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Judicial role in disposing of the cases under section 138.

September 16, 2011 in Uncategorized

Cheque Bounce case are not taken as a serious beach of the section 138,because the time taken by the courts is too much and hence the  cheque issuing parties are least bothered, and particularly those who issue cheque with inferior intense, there should be some remedy for this. There should be some ready made solution for these violation,with riders like if any of the party turns bogus,than the punishment for the defaulter should be a greater than monetary fine. some jail terms should be mandatory.This can reduce the case of cheque bounce to a notable nos.

When the cheque is bounced.

September 16, 2011 in Uncategorized

A Cheque bounce case normally takes an average of one year to complete the proceedings before trial court. The following are the important stages in a cheque bounce case.

1) Filing of complaint: The complaint need to be filed before the jurisdictional magistrate within 30 days from the accrual of the cause of action. The complainant need to be present before the magistrate at the time of filing. The original documents need to be shown to the magistrate. If prima-facie a case is made out, the magistrate will post the matter for sworn statement.

2) Sworn Statement: At this stage, the complainant needs to enter the witness box and give further details regarding the case. If the magistrate is satisfied that there is some substance in the case of the complainant, then he will issue a summons to the accused.

3) Appearance of Accused: On receipt of summons, the accused need to appear in the court. If he does not appear in the court, the court will issue an arrest warrant against him. After appearance, the accused is supposed to take a bail from the court with or without sureties. If the accused is unable to furnish a surety then he can deposit a cash security, instead of surety. This cash security is refundable to the accused after the conclusion of the case.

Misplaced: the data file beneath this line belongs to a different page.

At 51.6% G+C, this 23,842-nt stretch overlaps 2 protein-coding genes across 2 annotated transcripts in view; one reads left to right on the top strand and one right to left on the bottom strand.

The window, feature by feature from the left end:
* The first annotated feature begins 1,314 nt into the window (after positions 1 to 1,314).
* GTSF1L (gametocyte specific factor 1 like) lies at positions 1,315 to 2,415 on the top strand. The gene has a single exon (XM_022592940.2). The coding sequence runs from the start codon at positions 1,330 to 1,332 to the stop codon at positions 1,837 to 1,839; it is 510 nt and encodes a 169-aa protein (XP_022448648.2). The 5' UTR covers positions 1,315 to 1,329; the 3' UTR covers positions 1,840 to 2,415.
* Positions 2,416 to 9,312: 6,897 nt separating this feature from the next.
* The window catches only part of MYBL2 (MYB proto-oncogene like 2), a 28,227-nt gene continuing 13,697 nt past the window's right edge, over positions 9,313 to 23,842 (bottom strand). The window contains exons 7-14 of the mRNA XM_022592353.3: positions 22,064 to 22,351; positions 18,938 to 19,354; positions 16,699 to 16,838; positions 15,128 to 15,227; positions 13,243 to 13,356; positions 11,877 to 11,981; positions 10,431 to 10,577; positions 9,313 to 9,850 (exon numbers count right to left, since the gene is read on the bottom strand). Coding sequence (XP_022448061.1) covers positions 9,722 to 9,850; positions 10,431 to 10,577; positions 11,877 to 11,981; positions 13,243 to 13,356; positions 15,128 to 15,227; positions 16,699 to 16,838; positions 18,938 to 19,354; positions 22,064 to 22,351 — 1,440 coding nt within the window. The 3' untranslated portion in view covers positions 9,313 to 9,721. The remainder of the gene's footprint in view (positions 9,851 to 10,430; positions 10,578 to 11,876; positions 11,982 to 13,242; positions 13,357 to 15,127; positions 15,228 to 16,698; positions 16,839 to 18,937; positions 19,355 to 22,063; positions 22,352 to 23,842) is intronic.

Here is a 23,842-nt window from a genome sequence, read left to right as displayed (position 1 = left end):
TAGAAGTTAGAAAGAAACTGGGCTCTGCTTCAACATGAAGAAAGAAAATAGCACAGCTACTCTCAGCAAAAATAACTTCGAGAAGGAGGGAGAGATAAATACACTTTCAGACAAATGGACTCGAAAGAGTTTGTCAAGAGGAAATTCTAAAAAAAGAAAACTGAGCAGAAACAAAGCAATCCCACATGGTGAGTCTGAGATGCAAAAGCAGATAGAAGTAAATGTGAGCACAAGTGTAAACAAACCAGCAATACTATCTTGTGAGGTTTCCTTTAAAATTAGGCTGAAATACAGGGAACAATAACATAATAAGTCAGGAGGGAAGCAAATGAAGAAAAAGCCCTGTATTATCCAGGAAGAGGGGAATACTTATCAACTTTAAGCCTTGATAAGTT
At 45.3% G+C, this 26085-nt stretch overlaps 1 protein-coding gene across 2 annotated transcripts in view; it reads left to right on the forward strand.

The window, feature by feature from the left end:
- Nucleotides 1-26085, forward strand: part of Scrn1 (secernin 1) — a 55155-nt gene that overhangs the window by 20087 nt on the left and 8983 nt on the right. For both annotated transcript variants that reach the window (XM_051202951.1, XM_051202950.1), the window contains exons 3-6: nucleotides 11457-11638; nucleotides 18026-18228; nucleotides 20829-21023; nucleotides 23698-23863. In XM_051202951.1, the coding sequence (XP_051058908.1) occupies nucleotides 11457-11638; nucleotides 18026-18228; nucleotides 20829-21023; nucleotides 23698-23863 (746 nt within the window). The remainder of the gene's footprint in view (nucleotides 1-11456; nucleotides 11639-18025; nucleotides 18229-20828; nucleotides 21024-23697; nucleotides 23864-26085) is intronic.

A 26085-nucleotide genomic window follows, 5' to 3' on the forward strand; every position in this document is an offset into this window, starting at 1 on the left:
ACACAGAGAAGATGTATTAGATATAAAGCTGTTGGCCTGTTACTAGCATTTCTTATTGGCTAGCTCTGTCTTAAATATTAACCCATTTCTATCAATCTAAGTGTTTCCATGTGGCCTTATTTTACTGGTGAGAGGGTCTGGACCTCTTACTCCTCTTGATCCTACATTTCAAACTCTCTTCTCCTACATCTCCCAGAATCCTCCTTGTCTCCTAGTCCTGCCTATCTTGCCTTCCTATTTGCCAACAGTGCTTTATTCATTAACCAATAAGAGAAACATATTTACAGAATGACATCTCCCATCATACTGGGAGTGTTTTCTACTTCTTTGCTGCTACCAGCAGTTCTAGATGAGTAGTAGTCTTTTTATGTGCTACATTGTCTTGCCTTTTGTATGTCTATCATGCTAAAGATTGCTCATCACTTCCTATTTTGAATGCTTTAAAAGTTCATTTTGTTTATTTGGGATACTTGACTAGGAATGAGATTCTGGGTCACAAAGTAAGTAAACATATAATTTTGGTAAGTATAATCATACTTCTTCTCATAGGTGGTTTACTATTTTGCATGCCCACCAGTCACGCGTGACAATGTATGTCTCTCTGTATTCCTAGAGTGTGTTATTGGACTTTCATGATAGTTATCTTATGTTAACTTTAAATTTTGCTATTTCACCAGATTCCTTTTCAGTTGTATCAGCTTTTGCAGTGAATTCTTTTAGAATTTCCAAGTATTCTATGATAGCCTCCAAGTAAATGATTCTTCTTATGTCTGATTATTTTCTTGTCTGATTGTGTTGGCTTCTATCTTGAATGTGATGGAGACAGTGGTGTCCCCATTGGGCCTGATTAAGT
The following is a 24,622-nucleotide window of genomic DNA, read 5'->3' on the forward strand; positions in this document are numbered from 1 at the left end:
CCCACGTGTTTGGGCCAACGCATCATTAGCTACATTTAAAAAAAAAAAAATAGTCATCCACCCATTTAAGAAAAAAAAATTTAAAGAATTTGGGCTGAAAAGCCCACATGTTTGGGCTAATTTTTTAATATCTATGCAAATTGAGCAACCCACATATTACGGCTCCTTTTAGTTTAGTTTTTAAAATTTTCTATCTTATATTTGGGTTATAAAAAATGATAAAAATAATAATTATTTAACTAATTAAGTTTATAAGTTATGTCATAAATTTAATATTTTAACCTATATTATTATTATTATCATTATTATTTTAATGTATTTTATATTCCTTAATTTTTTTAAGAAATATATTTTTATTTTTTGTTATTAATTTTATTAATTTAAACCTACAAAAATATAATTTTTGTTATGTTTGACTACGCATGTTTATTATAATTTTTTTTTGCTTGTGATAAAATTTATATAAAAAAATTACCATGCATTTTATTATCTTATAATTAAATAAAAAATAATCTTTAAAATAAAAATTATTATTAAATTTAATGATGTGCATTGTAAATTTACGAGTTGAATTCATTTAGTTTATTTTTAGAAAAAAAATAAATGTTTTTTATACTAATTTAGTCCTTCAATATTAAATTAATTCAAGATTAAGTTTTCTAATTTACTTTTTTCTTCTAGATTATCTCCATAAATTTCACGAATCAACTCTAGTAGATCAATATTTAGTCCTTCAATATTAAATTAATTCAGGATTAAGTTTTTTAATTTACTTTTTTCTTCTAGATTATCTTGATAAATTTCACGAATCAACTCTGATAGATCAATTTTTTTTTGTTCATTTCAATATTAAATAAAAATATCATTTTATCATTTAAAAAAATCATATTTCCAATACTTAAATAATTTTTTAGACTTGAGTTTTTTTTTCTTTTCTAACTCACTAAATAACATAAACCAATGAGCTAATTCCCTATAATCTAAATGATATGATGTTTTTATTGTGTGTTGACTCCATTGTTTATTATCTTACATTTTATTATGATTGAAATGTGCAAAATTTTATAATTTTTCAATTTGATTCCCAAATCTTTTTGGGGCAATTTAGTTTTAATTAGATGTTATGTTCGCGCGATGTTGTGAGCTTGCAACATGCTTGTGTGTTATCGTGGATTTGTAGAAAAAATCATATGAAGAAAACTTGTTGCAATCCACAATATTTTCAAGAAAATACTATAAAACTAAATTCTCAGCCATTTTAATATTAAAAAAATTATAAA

4) Recording of Plea: In the next stage, the court will ask the accused as to whether he has committed the offence or not. If the accused admits the guilt, the court will immediately give him punishment. If he pleads innocence, the court will post the matter for evidence.

5) Evidence: The Complainant has to furnish his evidence, normally by way of affidavit; this is known as examination-in-chief. He needs to produce all documents in support of his case like bounced cheque, dishonor memo, copy of notice etc. Later complainant will be cross examined by the accused. If there are other witnesses in support of the complainant, then their evidence also has to be recorded.

6) Statement of the Accused: After the Complainant side evidence is over, the court will put some questions to the accused regarding his guilt. An accused needs to give his version to the same.

7) Defence Evidence: After the Accused statement the court will give an opportunity to the accused to leave his evidence. The accused can also produce documents in support of his case, as well as witnesses in his support. Accused and his witnesses will be cross examined by the complainant. After this, the case is posted for arguments.

Arguments: Both the Complainant and the accused will submit their arguments before the court. They can also furnish judgments of high courts and Supreme Court in support of their case. Normally a written argument containing a gist of the oral argument is also furnished to the court.

9) Judgement: After the arguments, case is posted for judgement. If the court finds that the accused has committed offence, he will be punished with fine or imprisonment. If he is innocent, the court will acquit him. If accused is convicted, then he needs to suspend his sentence, for a period of 30 days with in which time, he can file an appeal before the sessions court.